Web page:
ISACA Journal
Volume 2, 2,016 


Application Security Risk: Assessment and Modeling 

Shubhamangala B. R. and Snehanshu Saha, Ph.D. 

Breach incidents at organizations such as JPMorgan Chase, eBay, Home Depot, Sony Pictures Entertainment, the European Central Bank and the US Postal Service1 beg the questions: Why are breaches continuing despite deploying cutting-edge solutions supported by compliance to thwart the attacks? Are applications more secure relative to current threats or less secure? How much more security is required? What is the current level of risk posed by application security? Can the security budget be decreased or should it be increased? If increased, to what extent is risk reduced? What is the applications’ change in the risk level before and after the deployment of innovative security measures?

No definitive answer exists for these questions because there is no standard metric to know the exact status of application security. Unanswered questions have paved the way for attackers to continue exploiting applications. Therefore, a security metric that can quantify the risk posed by applications is essential to make decisions in security management and thwart attacks.

Currently, a generic risk assessment metric is used to assess application security risk (ASR). This does not encompass the basic factors of application security such as compliance, countermeasure efficiency and application priority. Obviously, the results are not commensurate with actual risk posed by application security. Real application security risk is perceived and not measured. Hence, organizations are not able to implement the required security controls. The business is unaware of its applications’ susceptibility to attack. This is the main reason for continued attacks on applications despite deploying robust security measures. ASR measurement requires a specifically designed metric that involves all of the factors of application security. This article aims to define the standard for security in applications by designing a metric.

The entire process of metric design allows the business to find the optimum answer for the following questions:

  • What path could an attacker take to get inside the application?
  • What tools are required to defeat the existing security measure?
  • What are the possible signs of an attack particular to each category of application?
  • Can existing security measures detect the attack?

Answering these questions ensures that the organization has considered potential attacks and helps toward the implementation of required controls, if existing measures are inadequate.

Evaluation of the Existing Risk Metric

In general, risk is the probability of occurrence of an event that would have a negative effect on a goal.2 Risk is a field. It is perception dependent. No clear definition for the concept of ASR exists. However, in this article, ASR is defined as a measure of an application’s susceptibility to an attack and the impact of that attack. The following generic formula is currently used (with slight variations) to measure risk:

Risk = Probability of Attack x Impact of Attack

Considering this equation, the impact of an attack is relatively easy and straightforward to assess. The term “probability of attack” indicates how likely it is that the attack occurs. The calculation of the probability of an attack has practical limitations.3 The probability of simple situations (e.g., tossing a coin, picking a card, throwing a die) can be derived from probability principles. Evaluating the probability of real-time events (e.g., weather incidents, hurricanes, earthquakes) is possible based on historical records. But in the case of attacks, probability does not work because attackers do not work in any statistical pattern. For instance, consider the breach of retailer Home Depot in 2014. There is no previous history of breaches at Home Depot. What was the probability of a Home Depot breach before it happened, and what is the probability of a Home Depot breach again in the future? Can probability predict that Home Depot will be breached again or never again? Even if probability provides an answer, will it match reality? It is clear that a risk formula has limited value in the field of application security. Additionally, this formula does not provide the risk measure present in applications as it focuses on likelihood of attack. Hence, organizations require a realistic application risk measurement that is independent of the probability of attack.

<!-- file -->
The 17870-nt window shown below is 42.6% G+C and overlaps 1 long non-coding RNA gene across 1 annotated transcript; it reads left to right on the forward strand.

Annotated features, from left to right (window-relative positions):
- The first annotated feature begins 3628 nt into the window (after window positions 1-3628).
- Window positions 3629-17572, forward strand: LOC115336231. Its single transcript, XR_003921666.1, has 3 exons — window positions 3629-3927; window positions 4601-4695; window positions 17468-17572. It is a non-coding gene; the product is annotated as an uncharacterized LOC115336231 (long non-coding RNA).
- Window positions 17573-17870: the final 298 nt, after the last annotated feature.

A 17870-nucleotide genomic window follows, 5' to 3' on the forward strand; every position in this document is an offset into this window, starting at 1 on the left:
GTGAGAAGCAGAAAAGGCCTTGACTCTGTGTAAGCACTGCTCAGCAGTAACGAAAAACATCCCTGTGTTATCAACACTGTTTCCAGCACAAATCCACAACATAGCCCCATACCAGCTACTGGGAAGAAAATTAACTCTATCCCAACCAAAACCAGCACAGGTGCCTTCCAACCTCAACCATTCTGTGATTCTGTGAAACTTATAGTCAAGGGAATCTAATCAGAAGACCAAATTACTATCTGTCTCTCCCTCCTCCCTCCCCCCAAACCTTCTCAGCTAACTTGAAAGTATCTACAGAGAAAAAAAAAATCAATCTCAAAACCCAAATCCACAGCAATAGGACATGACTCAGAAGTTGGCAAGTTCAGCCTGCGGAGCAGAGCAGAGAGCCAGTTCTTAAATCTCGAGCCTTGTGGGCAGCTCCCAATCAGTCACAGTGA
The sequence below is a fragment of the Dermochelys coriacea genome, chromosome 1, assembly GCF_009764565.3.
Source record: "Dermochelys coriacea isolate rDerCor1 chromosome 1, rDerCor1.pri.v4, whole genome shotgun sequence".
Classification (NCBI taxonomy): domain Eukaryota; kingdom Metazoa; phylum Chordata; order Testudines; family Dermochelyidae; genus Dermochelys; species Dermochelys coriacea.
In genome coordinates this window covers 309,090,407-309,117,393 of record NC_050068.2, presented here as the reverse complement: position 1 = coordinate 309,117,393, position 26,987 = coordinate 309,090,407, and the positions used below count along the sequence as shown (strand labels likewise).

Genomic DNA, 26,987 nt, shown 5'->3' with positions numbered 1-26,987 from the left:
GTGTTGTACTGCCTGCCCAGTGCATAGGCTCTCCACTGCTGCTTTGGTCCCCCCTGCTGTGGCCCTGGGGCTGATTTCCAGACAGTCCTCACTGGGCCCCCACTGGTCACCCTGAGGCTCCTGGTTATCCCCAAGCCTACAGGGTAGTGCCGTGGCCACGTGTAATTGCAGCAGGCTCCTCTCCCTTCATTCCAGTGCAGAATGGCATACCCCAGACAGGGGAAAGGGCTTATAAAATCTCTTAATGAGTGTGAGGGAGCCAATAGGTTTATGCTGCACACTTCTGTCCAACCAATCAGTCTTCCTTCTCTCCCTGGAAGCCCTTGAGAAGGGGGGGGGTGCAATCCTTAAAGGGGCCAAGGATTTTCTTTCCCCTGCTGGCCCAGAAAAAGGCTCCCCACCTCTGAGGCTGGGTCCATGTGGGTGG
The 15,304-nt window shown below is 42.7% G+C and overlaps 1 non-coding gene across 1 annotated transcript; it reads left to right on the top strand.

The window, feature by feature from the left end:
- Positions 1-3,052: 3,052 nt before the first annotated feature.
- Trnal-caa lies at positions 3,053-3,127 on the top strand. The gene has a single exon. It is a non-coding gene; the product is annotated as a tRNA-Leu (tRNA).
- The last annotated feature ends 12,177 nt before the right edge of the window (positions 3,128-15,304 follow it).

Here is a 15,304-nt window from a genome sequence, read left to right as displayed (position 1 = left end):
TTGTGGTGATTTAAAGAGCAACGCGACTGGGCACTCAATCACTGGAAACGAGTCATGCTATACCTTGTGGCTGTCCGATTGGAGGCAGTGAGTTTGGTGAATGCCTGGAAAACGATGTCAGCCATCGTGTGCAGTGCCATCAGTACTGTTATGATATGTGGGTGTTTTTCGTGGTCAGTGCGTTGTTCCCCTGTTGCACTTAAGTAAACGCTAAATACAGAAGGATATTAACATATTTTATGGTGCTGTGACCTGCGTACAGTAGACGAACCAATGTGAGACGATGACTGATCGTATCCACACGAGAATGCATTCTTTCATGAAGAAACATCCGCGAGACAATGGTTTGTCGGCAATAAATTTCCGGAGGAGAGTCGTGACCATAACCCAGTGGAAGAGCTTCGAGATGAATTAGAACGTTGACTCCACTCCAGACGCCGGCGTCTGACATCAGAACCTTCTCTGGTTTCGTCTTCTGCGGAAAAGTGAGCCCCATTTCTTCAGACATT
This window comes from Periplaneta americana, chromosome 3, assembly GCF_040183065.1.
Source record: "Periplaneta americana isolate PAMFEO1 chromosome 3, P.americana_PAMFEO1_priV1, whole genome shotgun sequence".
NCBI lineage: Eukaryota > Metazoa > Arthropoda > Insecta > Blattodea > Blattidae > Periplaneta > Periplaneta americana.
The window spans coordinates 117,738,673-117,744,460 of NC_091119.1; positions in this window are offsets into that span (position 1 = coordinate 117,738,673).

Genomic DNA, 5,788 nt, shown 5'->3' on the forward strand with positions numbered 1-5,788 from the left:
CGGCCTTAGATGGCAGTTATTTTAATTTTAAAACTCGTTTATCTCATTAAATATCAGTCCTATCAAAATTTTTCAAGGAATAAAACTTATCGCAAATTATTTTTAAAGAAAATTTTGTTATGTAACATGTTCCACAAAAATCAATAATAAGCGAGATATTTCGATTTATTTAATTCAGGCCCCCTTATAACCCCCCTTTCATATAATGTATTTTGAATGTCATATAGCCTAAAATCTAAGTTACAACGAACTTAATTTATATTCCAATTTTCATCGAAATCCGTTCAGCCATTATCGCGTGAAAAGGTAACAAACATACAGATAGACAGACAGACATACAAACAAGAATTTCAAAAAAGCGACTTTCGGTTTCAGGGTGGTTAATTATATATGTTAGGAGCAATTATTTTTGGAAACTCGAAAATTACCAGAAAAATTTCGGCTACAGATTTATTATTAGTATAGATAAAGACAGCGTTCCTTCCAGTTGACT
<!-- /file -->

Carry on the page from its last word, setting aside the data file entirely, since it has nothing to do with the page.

Application security is made up of four factors: vulnerability, countermeasure, breach impact and compliance.4 Analyzing these key factors, four prime terms on which ASR depends emerge. The four key terms are breach cost (Bc), vulnerability density (Vd), countermeasure efficiency (Ce) and compliance index (CI). CI is the ratio of a number of compliance requirements met to a total number of compliance requirements in the application. Vd is the ratio of number of vulnerabilities to the size of software.5 Ce is the measure of implementation efficiency of countermeasures. Bc is the assessment of likelihood of cost that would be incurred in case of attack. Based on application security key terms, a model for ASR has been designed. Figure 1 represents this model.

For this model, Bc, Vd and CI are the inputs. The ASR metric is the output.

Designing a Metric to Find the Quality of Application Security